1. The Dollar-Weighted Percentage of Trades Stepped Out includes “program” trades (changes to the model portfolio affecting all or a significant number of the accounts) as well as “maintenance” trades such as those associated with the investment of new accounts, deposits/withdrawals and account terminations, which are primarily effected by Raymond James. To calculate this figure, Raymond James used the total dollar amount of trades that were stepped out to another broker-dealer (step outs) divided by the total dollar amount of trades effected in Raymond James accounts for a specific discipline regardless of where the trade was executed. For example, an Investment Manager that traded a total of $10 million in program and maintenance trades and stepped out $5 million would have a Dollar-Weighted Percentage of Client Trades Stepped Out of 50% ($5 million divided by $10 million).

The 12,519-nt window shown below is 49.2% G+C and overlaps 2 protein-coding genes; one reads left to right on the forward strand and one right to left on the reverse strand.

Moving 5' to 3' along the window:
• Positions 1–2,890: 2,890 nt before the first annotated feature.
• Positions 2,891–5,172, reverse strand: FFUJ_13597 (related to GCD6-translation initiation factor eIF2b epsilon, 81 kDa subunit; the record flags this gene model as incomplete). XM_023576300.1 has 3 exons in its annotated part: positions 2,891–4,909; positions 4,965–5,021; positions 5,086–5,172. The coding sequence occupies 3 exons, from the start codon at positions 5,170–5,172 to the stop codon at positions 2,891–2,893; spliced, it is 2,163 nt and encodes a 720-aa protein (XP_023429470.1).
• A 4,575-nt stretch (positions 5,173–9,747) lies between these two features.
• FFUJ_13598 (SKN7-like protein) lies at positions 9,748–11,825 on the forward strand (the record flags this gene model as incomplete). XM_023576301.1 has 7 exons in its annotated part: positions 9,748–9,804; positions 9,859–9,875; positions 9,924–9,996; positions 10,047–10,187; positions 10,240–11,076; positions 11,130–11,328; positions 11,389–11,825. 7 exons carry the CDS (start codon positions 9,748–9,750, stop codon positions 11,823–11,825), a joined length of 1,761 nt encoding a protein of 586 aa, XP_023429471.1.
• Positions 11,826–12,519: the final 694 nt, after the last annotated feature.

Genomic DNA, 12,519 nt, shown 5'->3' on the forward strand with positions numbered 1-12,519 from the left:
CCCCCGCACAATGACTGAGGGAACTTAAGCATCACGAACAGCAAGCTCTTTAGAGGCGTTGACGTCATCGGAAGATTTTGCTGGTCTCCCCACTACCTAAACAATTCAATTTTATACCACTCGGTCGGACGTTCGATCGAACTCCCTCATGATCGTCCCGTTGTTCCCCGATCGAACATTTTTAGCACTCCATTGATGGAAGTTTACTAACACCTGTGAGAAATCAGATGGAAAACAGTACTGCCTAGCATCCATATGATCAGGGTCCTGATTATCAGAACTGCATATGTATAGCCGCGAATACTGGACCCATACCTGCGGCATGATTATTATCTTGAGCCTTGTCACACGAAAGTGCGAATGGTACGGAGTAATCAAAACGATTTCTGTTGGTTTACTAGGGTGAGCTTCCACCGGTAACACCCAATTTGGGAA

2. The Average Additional Cost Incurred per Client is derived by dividing the total commission incurred by the total number of accounts where trades were stepped out during the period. For example, an Investment Manager that stepped out trades in 50 accounts and incurred an aggregate cost of $4,000 in commissions for those trades would result in an additional average cost of $80 per account. However, because account sizes vary, the average cost is dependent on the value of each of these accounts. The actual cost per account for clients will differ based on the: (i) number and size of accounts employing the discipline during the trailing twelve month period, and (ii) the average account value as of the period end date. The average account value has also been provided as a means to determine the cost at varying account values. That is, assuming the average account value was $400,000 in the above example, a client with $250,000 to invest could estimate their annual cost by dividing $250,000 by $400,000 and multiplying the 0.625 ratio by the $80 average per account cost, or $50.